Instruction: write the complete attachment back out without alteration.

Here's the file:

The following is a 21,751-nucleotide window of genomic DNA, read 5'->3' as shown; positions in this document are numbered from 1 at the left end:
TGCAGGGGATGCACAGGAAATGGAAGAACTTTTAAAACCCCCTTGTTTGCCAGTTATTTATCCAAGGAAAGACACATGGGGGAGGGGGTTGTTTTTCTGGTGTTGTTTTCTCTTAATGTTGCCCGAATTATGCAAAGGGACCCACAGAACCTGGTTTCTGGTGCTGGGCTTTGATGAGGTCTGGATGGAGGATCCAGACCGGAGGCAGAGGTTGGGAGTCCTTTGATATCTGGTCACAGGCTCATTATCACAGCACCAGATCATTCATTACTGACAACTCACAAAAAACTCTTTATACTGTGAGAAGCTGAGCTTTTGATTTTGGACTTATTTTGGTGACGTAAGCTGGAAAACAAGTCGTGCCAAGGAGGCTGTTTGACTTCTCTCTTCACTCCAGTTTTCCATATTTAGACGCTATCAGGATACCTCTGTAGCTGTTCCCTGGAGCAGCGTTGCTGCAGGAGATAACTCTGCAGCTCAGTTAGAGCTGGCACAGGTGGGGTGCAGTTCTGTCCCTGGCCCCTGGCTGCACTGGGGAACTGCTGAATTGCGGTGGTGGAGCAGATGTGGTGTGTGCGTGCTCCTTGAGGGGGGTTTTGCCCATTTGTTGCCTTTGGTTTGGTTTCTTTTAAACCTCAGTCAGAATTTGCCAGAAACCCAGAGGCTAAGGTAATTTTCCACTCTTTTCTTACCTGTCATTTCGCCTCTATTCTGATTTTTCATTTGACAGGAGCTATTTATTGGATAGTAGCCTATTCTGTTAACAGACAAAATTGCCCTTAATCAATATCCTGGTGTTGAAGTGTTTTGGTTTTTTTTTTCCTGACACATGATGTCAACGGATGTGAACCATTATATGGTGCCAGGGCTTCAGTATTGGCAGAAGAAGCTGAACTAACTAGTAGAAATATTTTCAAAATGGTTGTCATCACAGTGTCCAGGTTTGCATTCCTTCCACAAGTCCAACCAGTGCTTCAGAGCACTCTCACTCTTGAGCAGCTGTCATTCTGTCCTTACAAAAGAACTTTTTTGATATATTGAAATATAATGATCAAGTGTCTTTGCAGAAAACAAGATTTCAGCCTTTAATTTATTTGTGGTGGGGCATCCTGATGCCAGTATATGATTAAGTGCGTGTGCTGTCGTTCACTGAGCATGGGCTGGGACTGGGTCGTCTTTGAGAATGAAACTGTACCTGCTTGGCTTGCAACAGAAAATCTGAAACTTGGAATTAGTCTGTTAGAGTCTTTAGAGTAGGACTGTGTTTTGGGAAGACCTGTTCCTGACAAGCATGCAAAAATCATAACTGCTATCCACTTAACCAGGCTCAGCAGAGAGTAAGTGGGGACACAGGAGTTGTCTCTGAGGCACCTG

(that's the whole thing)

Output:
The following is a 21,751-nucleotide window of genomic DNA, read 5'->3' as shown; positions in this document are numbered from 1 at the left end:
TGCAGGGGATGCACAGGAAATGGAAGAACTTTTAAAACCCCCTTGTTTGCCAGTTATTTATCCAAGGAAAGACACATGGGGGAGGGGGTTGTTTTTCTGGTGTTGTTTTCTCTTAATGTTGCCCGAATTATGCAAAGGGACCCACAGAACCTGGTTTCTGGTGCTGGGCTTTGATGAGGTCTGGATGGAGGATCCAGACCGGAGGCAGAGGTTGGGAGTCCTTTGATATCTGGTCACAGGCTCATTATCACAGCACCAGATCATTCATTACTGACAACTCACAAAAAACTCTTTATACTGTGAGAAGCTGAGCTTTTGATTTTGGACTTATTTTGGTGACGTAAGCTGGAAAACAAGTCGTGCCAAGGAGGCTGTTTGACTTCTCTCTTCACTCCAGTTTTCCATATTTAGACGCTATCAGGATACCTCTGTAGCTGTTCCCTGGAGCAGCGTTGCTGCAGGAGATAACTCTGCAGCTCAGTTAGAGCTGGCACAGGTGGGGTGCAGTTCTGTCCCTGGCCCCTGGCTGCACTGGGGAACTGCTGAATTGCGGTGGTGGAGCAGATGTGGTGTGTGCGTGCTCCTTGAGGGGGGTTTTGCCCATTTGTTGCCTTTGGTTTGGTTTCTTTTAAACCTCAGTCAGAATTTGCCAGAAACCCAGAGGCTAAGGTAATTTTCCACTCTTTTCTTACCTGTCATTTCGCCTCTATTCTGATTTTTCATTTGACAGGAGCTATTTATTGGATAGTAGCCTATTCTGTTAACAGACAAAATTGCCCTTAATCAATATCCTGGTGTTGAAGTGTTTTGGTTTTTTTTTTCCTGACACATGATGTCAACGGATGTGAACCATTATATGGTGCCAGGGCTTCAGTATTGGCAGAAGAAGCTGAACTAACTAGTAGAAATATTTTCAAAATGGTTGTCATCACAGTGTCCAGGTTTGCATTCCTTCCACAAGTCCAACCAGTGCTTCAGAGCACTCTCACTCTTGAGCAGCTGTCATTCTGTCCTTACAAAAGAACTTTTTTGATATATTGAAATATAATGATCAAGTGTCTTTGCAGAAAACAAGATTTCAGCCTTTAATTTATTTGTGGTGGGGCATCCTGATGCCAGTATATGATTAAGTGCGTGTGCTGTCGTTCACTGAGCATGGGCTGGGACTGGGTCGTCTTTGAGAATGAAACTGTACCTGCTTGGCTTGCAACAGAAAATCTGAAACTTGGAATTAGTCTGTTAGAGTCTTTAGAGTAGGACTGTGTTTTGGGAAGACCTGTTCCTGACAAGCATGCAAAAATCATAACTGCTATCCACTTAACCAGGCTCAGCAGAGAGTAAGTGGGGACACAGGAGTTGTCTCTGAGGCACCTG